Published on June 6th, 2012 | by iamstaggered2
Real Groom Ed Robins
PHOTOGRAPHY EMMA CASE
Groom Ed Robins, 26
Bride Aneesha Sondhi
Best Man As I wanted to follow Indian traditions, my best man was my younger brother Joseph Robins.
Ushers We did not have ushers/groomsmen. We did have Ammo Ginday, who was our compère. Ammo is the son of the secretary at the Guru Ravidas Temple in Walsall where we were married. As this was a mixture of cultures we really needed somebody to help all the non-Indian guests. This came from Ammo, who was amazing on the day, and Aneesha’s cousins, who were also fantastic. They really helped everyone feel welcome and at ease.
How did you propose? After we had been together for a couple of years and we knew we would get married, it was just a question of timing. We had a lot going on and money was tight. As she knew I was going to propose, I decided that doing it in an elaborate way would be too obvious, and if it was in front of loads of people she would probably hurt me. There was no way I could choose a ring that she would like either, so that had to come after. The only thing I could do was to do it when she least expected, so I ordered some glow in the dark letters online and wrote ‘Will you marry me’ on a piece of paper which, after a day under a lamp, I then pinned to the wall in the bedroom. This was in a position that you wouldnt notice until you were in bed and the light was off. I also bought a kids chunky flashing strobe jelly ring for about £2 and hid it under the bed.
One night we came home from a normal evening, I think we went to Nandos which as a favourite for us. Nothing special, we went to bed as normal. Once the light was off and we were going to sleep she saw the message and said “What’s that on the wall ?” so I said “I don’t know, what is it ?” thinking, it’s obvious, she can read it but doesn’t know how to react. I looked round at the message and realised I couldn’t read it – I failed to take into account the fact that we both wear contact lenses, which obviously come out at night, so my glowing proposal on the wall looked more like something Slimer from Ghostbusters left behind. As she leaned accross the bed to get a closer look, I took the flashing ring from under the bed, turned it on and got down on one knee. The room started flashing and she started panicking, thinking the police were here or something. I put the ring on and asked her again “will you marry me?” – she said yes and and we both just broke out laughing for ages.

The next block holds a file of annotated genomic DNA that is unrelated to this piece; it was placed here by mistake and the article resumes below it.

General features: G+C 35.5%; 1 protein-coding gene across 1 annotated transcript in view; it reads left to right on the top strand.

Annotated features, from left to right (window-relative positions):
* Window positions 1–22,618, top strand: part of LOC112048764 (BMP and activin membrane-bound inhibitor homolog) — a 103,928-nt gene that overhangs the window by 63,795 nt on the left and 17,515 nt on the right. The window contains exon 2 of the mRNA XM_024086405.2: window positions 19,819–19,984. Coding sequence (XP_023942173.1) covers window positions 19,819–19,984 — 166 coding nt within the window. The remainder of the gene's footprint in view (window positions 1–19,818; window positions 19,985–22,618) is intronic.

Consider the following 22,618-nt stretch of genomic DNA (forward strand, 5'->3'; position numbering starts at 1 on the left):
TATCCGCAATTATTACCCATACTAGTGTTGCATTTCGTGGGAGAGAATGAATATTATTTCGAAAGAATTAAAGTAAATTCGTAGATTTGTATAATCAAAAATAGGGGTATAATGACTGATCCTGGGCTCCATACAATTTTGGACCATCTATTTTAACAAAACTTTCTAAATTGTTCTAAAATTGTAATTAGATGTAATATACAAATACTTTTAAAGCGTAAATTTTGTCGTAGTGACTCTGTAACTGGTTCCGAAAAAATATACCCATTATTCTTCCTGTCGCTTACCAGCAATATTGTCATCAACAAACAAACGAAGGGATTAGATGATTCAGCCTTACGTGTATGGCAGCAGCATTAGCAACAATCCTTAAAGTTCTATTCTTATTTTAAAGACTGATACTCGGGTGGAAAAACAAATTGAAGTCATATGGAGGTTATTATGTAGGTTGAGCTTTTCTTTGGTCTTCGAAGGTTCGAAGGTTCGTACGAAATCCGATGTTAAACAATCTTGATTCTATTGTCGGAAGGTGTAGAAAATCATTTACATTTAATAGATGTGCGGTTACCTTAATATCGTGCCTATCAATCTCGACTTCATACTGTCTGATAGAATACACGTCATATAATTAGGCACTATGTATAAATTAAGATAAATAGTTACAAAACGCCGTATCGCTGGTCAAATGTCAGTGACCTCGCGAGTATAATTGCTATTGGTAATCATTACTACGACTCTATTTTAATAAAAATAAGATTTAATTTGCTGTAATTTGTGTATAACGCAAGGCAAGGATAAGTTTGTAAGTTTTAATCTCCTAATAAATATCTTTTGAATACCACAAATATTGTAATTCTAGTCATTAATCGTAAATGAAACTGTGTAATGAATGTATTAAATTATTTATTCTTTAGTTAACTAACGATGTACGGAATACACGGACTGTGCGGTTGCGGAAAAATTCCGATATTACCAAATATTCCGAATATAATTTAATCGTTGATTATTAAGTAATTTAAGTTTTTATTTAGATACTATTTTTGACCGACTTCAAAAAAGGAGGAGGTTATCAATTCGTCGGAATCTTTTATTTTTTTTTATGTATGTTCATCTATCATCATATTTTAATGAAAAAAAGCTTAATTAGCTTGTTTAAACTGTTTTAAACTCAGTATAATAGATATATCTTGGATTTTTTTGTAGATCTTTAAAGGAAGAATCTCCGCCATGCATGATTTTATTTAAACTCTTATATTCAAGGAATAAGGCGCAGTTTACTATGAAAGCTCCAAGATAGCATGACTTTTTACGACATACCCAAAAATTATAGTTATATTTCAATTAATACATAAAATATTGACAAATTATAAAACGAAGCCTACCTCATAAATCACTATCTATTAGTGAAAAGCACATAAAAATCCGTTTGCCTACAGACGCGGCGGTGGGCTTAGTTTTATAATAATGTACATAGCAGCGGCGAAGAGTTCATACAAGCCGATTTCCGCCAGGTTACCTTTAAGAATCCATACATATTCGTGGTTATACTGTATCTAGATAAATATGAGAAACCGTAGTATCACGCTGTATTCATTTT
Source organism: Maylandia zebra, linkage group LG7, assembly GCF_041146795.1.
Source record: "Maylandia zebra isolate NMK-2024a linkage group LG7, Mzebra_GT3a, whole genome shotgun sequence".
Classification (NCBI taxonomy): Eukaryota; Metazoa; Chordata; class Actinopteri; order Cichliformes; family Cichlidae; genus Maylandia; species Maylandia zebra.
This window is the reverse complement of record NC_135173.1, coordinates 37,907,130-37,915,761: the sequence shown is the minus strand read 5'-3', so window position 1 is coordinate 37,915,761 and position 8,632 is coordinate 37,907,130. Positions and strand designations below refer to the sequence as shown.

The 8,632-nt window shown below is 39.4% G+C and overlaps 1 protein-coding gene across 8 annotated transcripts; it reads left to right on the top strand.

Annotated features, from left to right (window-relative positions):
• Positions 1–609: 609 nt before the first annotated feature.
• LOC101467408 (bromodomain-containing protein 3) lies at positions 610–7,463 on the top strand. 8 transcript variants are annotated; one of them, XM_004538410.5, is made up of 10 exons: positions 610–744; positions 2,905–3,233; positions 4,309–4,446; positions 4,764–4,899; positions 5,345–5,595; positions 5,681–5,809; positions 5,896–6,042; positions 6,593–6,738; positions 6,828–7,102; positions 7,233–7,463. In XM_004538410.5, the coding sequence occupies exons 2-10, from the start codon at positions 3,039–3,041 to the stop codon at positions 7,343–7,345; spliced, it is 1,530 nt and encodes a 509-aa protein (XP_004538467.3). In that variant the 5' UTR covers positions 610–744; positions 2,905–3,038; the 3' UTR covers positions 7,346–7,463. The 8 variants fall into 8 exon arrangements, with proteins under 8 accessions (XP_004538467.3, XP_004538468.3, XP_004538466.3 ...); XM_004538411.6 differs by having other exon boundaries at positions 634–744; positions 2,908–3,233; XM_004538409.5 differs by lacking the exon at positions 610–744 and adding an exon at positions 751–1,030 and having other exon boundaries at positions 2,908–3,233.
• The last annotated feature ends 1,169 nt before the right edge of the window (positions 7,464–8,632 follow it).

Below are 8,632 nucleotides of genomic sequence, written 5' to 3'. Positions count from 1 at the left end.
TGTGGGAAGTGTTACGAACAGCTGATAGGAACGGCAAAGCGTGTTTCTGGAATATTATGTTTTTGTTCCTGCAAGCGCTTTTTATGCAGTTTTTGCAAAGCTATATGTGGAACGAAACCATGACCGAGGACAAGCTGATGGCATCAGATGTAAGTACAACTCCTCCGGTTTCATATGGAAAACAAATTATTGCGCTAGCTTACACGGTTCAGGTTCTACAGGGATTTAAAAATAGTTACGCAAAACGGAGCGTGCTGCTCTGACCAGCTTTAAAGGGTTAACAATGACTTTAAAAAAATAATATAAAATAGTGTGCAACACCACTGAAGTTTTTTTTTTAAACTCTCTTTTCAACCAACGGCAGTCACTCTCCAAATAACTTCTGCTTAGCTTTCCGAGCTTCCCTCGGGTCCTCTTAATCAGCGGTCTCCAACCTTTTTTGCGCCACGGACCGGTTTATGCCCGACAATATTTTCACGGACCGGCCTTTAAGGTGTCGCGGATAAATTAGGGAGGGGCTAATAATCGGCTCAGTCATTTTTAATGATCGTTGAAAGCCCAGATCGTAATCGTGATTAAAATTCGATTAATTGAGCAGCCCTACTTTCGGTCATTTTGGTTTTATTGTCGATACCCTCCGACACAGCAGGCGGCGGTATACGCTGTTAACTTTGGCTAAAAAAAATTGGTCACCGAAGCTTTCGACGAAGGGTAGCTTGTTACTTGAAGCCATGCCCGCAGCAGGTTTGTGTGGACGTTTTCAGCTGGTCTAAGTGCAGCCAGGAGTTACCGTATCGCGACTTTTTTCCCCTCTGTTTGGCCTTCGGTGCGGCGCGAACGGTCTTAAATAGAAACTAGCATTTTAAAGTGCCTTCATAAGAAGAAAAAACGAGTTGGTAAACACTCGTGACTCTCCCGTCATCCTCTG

What can you tell us about your stag do? Stag do was in Nottingham. We met up in a pub in Mansfield, had beers and breakfast at about 10 am and then went Rage Buggy racing, which is awesome. Then out into Nottingham for a bar crawl and finished off in a club. Fortunately I managed to come away unscathed, as they were counting on me not holding my drink. Unusally for me I was downing anything that came my way yet managed to stay on two feet the whole night; Ed-1 Lads-Nil.
Where did you get married? Both wedding and reception venues were chosen by my wife. They were intimate locations and not too far from home. We wanted to have an Indian ceremony and a reception in the evening. Berrow Court is a refurbished manor in Edgbaston which I would highly recomend. The owners and the staff are extremly professional and ensure everything goes perfectly.
What did the men wear on the day? I had two outfits: one for the indian ceremony in the morning and another for the reception. Both were bought, not hired. I wore a white, silver and blue sherwani with a burgundy turban and scarf. The turban was wrapped professionally in the morning by Vicky Pagg. My Sherwani was from Ziggies. Both Ziggi and Vicky went above and beyond with their services to us and I would highly recommend them to anybody. My English cultural background was never an issue with either of them, just in case you were wondering.
What advice would you give to future grooms? Future grooms should be aware that you will be asked for input into things you have no opinion about. The best advice I can give is, if you’re asked “what do you think about this?”, say anything, even if you dont care. If you say “the blue ones are nice”, she will say “I prefer the red” and boom! - she has made the decision and you are contributing. Its a win-win (except my wife will read this and then punch me in the face).
Also, have your stag do at least four weeks before the event. This is mainly to ease her mind, as she will be damned if you ruin her big day by breaking your leg in a drunken stupor. This will allow time for you to heal minor injuries incurred.
Finally: the whole organising will be a strain. You will argue about each other’s families. This is normal. None of this will matter on the day. You will want to save money and she will want to spend it. Remember, you can still have the wedding you want without the huge price tag, you just need to clever about where you spend the money.
A word for the lady… My wife has been my backbone since the day we got together. Since meeting her I have accomplished things I never thought possible. its true that behind every sucessful man is strong woman. Im just happy I have found mine. We’ve only been married a few months but together we will conquer the world! I would also like to add that we are now expecting our first child. Get in!
Staggered says massive, huge congratulations to future parents Ed and Aneesha – Ed, you should sign up to Staggered’s new parenting social site We Are The Dads and keep us up to date. We’ll be interested to find out whether your strategy of feigning interest in uninteresting decisions can be successful when there’s a pregnant woman involved.